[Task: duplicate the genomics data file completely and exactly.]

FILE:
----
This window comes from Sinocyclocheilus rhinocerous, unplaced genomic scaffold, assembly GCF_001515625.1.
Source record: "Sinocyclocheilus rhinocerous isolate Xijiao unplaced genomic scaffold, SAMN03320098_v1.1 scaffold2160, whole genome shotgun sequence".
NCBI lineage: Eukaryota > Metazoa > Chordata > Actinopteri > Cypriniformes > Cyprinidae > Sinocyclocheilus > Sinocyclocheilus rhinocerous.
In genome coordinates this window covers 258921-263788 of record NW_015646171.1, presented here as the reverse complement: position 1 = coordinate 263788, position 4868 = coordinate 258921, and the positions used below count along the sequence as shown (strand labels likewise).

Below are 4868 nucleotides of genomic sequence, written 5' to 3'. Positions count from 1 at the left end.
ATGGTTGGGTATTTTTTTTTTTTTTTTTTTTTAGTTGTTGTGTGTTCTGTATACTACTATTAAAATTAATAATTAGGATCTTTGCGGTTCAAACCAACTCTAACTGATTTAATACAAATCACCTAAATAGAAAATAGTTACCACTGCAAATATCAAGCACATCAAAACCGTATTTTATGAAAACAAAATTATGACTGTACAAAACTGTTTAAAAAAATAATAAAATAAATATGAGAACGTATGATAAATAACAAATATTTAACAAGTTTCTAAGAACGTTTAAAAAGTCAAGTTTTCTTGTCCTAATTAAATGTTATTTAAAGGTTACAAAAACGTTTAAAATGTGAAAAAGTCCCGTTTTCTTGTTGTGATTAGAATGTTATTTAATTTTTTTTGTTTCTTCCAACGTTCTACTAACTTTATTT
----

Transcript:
This window comes from Sinocyclocheilus rhinocerous, unplaced genomic scaffold, assembly GCF_001515625.1.
Source record: "Sinocyclocheilus rhinocerous isolate Xijiao unplaced genomic scaffold, SAMN03320098_v1.1 scaffold2160, whole genome shotgun sequence".
NCBI lineage: Eukaryota > Metazoa > Chordata > Actinopteri > Cypriniformes > Cyprinidae > Sinocyclocheilus > Sinocyclocheilus rhinocerous.
In genome coordinates this window covers 258921-263788 of record NW_015646171.1, presented here as the reverse complement: position 1 = coordinate 263788, position 4868 = coordinate 258921, and the positions used below count along the sequence as shown (strand labels likewise).

Below are 4868 nucleotides of genomic sequence, written 5' to 3'. Positions count from 1 at the left end.
ATGGTTGGGTATTTTTTTTTTTTTTTTTTTTTAGTTGTTGTGTGTTCTGTATACTACTATTAAAATTAATAATTAGGATCTTTGCGGTTCAAACCAACTCTAACTGATTTAATACAAATCACCTAAATAGAAAATAGTTACCACTGCAAATATCAAGCACATCAAAACCGTATTTTATGAAAACAAAATTATGACTGTACAAAACTGTTTAAAAAAATAATAAAATAAATATGAGAACGTATGATAAATAACAAATATTTAACAAGTTTCTAAGAACGTTTAAAAAGTCAAGTTTTCTTGTCCTAATTAAATGTTATTTAAAGGTTACAAAAACGTTTAAAATGTGAAAAAGTCCCGTTTTCTTGTTGTGATTAGAATGTTATTTAATTTTTTTTGTTTCTTCCAACGTTCTACTAACTTTATTT